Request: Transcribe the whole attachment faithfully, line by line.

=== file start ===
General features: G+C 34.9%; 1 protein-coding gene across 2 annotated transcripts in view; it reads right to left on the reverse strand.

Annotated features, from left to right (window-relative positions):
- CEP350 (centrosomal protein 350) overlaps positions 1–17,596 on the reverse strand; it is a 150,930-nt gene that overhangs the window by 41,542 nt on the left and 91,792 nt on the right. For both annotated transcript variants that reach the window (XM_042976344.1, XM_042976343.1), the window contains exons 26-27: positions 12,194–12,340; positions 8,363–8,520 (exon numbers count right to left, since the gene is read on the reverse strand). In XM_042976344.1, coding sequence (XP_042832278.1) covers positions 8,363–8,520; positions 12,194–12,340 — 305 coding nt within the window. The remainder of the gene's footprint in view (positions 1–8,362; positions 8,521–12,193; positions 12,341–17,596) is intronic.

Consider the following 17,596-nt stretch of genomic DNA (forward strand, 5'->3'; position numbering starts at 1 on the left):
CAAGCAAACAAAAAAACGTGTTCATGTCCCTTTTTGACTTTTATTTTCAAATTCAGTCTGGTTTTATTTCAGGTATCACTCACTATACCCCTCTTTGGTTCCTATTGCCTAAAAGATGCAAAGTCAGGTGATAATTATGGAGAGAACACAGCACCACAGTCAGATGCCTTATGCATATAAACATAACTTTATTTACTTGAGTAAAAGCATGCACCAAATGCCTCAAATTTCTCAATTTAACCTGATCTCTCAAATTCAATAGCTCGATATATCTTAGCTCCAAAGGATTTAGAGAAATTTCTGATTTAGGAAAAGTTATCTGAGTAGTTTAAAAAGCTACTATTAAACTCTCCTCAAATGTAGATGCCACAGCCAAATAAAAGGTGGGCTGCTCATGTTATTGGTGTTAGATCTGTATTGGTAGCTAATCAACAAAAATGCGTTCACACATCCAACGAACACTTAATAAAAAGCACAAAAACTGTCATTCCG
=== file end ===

General features: G+C 34.9%; 1 protein-coding gene across 2 annotated transcripts in view; it reads right to left on the reverse strand.

Annotated features, from left to right (window-relative positions):
- CEP350 (centrosomal protein 350) overlaps positions 1–17,596 on the reverse strand; it is a 150,930-nt gene that overhangs the window by 41,542 nt on the left and 91,792 nt on the right. For both annotated transcript variants that reach the window (XM_042976344.1, XM_042976343.1), the window contains exons 26-27: positions 12,194–12,340; positions 8,363–8,520 (exon numbers count right to left, since the gene is read on the reverse strand). In XM_042976344.1, coding sequence (XP_042832278.1) covers positions 8,363–8,520; positions 12,194–12,340 — 305 coding nt within the window. The remainder of the gene's footprint in view (positions 1–8,362; positions 8,521–12,193; positions 12,341–17,596) is intronic.

Consider the following 17,596-nt stretch of genomic DNA (forward strand, 5'->3'; position numbering starts at 1 on the left):
CAAGCAAACAAAAAAACGTGTTCATGTCCCTTTTTGACTTTTATTTTCAAATTCAGTCTGGTTTTATTTCAGGTATCACTCACTATACCCCTCTTTGGTTCCTATTGCCTAAAAGATGCAAAGTCAGGTGATAATTATGGAGAGAACACAGCACCACAGTCAGATGCCTTATGCATATAAACATAACTTTATTTACTTGAGTAAAAGCATGCACCAAATGCCTCAAATTTCTCAATTTAACCTGATCTCTCAAATTCAATAGCTCGATATATCTTAGCTCCAAAGGATTTAGAGAAATTTCTGATTTAGGAAAAGTTATCTGAGTAGTTTAAAAAGCTACTATTAAACTCTCCTCAAATGTAGATGCCACAGCCAAATAAAAGGTGGGCTGCTCATGTTATTGGTGTTAGATCTGTATTGGTAGCTAATCAACAAAAATGCGTTCACACATCCAACGAACACTTAATAAAAAGCACAAAAACTGTCATTCCG